“Well I shall fight, for my right, to party.”

 

 

Tortuga the Brave

 

Battle – glorious, pulse-pounding battle – was here. Seemingly from nowhere, the pirates had finally launched an attack on Tortuga, giving me the opportunity to defend it in battle that I had been waiting for all game.

 

We were not entirely unprepared. In the previous turn, Mark and I had begun putting back some of the money we'd made into hiring more crew for our defence. I boarded our sole defensive ship, flanked by my soldiers and crew, new and old, ready for this grand confrontation. As we exited the harbour, my single ship, ready to sail against five pirate vessels, I was expecting heavy hearts from the crew. Then, the lookout yelled something to the deck, and I started to hear cheering. I headed outside and, to our port, coming over the horizon, was two ships – one a powerful frigate – both bearing the glorious Tricolour of the French navy. My letters had reached Captain D'Escoubert! He had positioned his boats near Tortuga in the preparation for our earlier discussed plan, and we now had a fighting chance against the pirates.

 

*Exciting music plays*

 

 

Our forces met just outside the harbour entrance. Tortuga's sole defence ship, a simple brig, was likely little match in any extended cannon exchange. D'Escoubert and I traded a volley or two with the pirates, my ship being spared damage as the pirates targeted the more-powerful frigate. Battle Control was surprised to see me moving towards the pirates at full ahead speed, but my reasoning soon became clear. My patrol ship smashed side by side into a pirate brig and my crew of elite soldiers and sailors jumped across. A furious melee began across both vessels as pirate after pirate fell to my personal troops in a cacophony of sword strikes and a haze of musket smoke. I charged into combat with the enemy's First Officer, defeating him and acquiring my second personal combat victory. Eventually, the pirate's vessel was ours, with all those aboard either surrendered, wounded or fallen.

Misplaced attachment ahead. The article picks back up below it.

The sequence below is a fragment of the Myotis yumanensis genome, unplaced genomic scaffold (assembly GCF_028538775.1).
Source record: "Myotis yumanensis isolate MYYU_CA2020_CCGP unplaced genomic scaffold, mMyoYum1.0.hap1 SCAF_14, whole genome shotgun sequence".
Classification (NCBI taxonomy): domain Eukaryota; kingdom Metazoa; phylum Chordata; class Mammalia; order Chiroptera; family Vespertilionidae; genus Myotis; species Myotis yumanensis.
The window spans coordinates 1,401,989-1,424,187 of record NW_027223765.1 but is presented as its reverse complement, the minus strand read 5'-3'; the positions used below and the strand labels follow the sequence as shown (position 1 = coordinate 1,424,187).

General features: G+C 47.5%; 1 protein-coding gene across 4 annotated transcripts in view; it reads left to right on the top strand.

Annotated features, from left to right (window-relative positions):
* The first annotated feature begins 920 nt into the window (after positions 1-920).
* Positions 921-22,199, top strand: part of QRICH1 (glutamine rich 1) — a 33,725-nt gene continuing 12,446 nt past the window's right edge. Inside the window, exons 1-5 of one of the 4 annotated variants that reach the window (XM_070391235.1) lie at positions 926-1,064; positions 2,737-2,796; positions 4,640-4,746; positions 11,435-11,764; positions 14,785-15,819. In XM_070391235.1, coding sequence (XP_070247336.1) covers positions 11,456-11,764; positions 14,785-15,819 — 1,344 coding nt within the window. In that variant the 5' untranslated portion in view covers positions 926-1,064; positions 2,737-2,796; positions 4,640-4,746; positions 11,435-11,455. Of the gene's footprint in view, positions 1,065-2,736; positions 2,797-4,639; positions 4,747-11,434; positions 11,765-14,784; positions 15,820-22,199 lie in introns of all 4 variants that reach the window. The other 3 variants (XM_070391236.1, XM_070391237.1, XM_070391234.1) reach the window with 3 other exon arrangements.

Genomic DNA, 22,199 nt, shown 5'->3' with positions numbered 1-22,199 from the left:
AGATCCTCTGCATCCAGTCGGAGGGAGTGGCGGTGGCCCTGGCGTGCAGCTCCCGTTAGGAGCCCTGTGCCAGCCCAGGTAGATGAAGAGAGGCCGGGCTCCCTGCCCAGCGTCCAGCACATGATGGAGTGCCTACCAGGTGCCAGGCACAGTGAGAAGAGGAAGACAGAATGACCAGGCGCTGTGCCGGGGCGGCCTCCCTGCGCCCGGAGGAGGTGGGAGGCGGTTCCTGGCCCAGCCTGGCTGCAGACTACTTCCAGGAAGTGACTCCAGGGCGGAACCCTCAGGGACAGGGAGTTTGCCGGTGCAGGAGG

But the battle was far from over. I barely had time to notice D'Escoubert's vessel engaging in its own boarding combat, before the deck shook violently beneath my feet, almost knocking me to the ground. I looked over to see, crashing itself against my boat, an all-too familiar vessel. A new pirate ship had boarded us, and it was the very sloop we had handed over to Black Bart only a few turns before. Anstis, now a Captain, ordered his crew aboard my vessel, as the crew and troops aboard my ship raced back across the deck to join the fight once more. My men were gradually cut down and forced back, the losses taken from the first fight meaning they were unable to overcome Anstis' fresh crew. In the midst of the battle, I exchanged blows with Anstis once again, leading to a wound by his sword (by the time of the battle, I had healed the previous two away at Port Royal).

 

What's left of my crew fights valiantly to the end.